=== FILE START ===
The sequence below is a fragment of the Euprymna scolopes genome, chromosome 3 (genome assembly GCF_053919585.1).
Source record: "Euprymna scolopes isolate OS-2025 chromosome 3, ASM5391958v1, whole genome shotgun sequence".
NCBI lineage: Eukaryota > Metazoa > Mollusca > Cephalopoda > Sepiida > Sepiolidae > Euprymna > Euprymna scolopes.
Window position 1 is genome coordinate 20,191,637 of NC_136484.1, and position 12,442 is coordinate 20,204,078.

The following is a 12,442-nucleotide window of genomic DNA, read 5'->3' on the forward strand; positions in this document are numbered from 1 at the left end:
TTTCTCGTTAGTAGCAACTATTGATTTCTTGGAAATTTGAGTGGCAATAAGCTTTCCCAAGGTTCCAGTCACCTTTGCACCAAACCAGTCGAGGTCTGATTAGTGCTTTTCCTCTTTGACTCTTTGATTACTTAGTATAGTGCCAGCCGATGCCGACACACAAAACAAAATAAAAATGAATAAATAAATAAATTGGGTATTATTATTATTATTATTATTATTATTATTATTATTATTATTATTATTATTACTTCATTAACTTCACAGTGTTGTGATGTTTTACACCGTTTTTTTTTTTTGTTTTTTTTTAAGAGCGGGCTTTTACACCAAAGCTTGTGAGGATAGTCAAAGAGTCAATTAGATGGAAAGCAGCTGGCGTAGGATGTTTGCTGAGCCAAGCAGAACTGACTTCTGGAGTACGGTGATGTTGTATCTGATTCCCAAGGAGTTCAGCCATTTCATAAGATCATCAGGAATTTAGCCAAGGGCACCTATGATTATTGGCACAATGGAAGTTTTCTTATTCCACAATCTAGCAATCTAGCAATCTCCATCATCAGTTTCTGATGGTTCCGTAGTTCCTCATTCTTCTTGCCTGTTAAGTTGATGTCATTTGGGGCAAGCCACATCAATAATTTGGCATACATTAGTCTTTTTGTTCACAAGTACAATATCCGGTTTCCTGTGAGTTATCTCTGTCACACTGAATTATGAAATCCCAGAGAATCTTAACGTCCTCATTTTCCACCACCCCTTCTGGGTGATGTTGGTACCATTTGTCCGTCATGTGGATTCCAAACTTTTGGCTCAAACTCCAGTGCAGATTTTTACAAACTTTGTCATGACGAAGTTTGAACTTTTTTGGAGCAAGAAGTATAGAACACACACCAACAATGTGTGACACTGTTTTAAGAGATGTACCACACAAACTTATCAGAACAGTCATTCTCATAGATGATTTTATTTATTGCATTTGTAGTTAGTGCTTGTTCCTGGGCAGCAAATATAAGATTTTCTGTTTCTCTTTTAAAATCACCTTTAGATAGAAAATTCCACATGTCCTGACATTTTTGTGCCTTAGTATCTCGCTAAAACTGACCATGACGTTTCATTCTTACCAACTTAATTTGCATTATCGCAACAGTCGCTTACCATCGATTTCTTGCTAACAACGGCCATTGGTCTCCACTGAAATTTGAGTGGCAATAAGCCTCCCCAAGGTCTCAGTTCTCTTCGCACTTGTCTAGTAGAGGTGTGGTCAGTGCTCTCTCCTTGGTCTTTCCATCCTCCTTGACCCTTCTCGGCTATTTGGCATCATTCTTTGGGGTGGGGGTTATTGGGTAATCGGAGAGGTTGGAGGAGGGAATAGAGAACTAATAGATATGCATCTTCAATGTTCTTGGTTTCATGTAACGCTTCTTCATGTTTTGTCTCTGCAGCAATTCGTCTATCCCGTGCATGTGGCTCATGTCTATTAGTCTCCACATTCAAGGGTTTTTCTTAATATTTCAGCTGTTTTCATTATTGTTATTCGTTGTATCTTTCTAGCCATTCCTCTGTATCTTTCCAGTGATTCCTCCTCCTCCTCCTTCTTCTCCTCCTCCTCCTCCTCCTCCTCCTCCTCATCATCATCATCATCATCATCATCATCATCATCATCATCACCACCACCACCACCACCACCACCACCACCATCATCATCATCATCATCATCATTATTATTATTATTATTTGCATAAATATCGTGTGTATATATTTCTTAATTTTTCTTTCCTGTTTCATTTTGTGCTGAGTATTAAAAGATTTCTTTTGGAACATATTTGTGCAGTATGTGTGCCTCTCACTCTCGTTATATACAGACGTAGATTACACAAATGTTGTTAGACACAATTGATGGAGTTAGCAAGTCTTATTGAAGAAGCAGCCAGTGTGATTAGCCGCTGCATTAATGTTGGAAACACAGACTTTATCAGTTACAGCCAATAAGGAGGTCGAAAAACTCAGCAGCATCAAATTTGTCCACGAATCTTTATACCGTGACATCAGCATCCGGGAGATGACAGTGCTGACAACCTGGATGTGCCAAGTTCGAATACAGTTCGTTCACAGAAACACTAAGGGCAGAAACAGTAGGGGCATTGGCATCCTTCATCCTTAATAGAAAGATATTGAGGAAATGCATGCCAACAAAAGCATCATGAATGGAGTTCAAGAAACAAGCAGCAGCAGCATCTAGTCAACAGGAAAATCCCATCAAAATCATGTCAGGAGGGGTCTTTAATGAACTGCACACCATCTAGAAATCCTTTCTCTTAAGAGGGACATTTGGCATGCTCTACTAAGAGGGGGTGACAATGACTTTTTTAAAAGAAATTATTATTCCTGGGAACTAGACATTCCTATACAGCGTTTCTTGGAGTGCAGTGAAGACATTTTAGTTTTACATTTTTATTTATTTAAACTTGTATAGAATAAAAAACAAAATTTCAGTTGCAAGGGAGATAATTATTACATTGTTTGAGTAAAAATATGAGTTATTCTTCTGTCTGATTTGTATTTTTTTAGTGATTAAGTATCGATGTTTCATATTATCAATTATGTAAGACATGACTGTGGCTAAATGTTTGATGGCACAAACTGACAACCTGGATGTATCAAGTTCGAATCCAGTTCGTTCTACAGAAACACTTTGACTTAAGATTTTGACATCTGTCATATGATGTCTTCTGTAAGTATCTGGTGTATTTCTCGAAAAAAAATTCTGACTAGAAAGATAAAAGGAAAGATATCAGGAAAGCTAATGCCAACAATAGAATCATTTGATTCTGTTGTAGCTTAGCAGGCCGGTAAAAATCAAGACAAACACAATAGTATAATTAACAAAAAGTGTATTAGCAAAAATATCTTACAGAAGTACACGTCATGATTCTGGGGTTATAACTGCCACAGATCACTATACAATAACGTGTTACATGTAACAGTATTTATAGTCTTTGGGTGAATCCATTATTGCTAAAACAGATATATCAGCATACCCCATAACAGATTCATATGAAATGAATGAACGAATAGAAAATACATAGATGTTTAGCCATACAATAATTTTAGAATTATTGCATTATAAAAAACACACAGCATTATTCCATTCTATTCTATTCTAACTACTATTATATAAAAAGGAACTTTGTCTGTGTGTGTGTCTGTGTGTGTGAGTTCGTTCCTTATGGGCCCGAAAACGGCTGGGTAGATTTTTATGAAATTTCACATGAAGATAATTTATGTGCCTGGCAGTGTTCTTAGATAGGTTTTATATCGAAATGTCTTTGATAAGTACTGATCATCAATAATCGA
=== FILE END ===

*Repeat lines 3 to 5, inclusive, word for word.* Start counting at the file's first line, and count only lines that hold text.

NCBI lineage: Eukaryota > Metazoa > Mollusca > Cephalopoda > Sepiida > Sepiolidae > Euprymna > Euprymna scolopes.
Window position 1 is genome coordinate 20,191,637 of NC_136484.1, and position 12,442 is coordinate 20,204,078.

The following is a 12,442-nucleotide window of genomic DNA, read 5'->3' on the forward strand; positions in this document are numbered from 1 at the left end: